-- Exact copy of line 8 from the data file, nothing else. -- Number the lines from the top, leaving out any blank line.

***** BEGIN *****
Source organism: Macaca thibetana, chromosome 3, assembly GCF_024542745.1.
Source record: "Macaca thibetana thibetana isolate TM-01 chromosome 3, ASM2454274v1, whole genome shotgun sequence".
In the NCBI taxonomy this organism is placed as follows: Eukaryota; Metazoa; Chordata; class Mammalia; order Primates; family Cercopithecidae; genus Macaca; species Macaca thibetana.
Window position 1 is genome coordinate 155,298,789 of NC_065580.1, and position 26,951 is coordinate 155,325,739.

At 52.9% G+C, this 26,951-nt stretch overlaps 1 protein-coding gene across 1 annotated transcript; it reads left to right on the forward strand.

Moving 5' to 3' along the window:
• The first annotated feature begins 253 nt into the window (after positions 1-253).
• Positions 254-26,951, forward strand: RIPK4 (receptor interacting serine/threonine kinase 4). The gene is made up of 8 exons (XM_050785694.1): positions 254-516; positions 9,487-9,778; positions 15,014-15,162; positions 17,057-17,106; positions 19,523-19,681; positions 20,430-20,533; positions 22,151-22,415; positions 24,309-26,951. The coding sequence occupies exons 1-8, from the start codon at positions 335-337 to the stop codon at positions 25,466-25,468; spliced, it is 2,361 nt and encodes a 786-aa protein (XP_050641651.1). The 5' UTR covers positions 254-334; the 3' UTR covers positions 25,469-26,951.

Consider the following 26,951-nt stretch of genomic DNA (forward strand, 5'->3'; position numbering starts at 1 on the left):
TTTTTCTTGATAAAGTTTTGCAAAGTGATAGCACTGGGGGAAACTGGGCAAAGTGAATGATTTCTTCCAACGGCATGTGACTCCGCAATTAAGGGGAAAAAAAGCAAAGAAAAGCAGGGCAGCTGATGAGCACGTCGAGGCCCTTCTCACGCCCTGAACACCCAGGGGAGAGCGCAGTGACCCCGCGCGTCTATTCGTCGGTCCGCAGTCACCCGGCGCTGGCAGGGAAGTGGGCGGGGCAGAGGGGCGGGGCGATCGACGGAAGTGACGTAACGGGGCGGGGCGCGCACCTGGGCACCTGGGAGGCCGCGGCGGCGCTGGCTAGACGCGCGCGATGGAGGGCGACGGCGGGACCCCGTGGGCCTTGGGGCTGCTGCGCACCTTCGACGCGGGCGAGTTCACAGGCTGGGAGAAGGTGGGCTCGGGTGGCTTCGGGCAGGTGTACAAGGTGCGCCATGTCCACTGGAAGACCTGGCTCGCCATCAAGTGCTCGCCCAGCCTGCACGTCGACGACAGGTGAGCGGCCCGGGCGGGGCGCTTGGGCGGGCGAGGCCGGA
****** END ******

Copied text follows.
• Positions 254-26,951, forward strand: RIPK4 (receptor interacting serine/threonine kinase 4). The gene is made up of 8 exons (XM_050785694.1): positions 254-516; positions 9,487-9,778; positions 15,014-15,162; positions 17,057-17,106; positions 19,523-19,681; positions 20,430-20,533; positions 22,151-22,415; positions 24,309-26,951. The coding sequence occupies exons 1-8, from the start codon at positions 335-337 to the stop codon at positions 25,466-25,468; spliced, it is 2,361 nt and encodes a 786-aa protein (XP_050641651.1). The 5' UTR covers positions 254-334; the 3' UTR covers positions 25,469-26,951.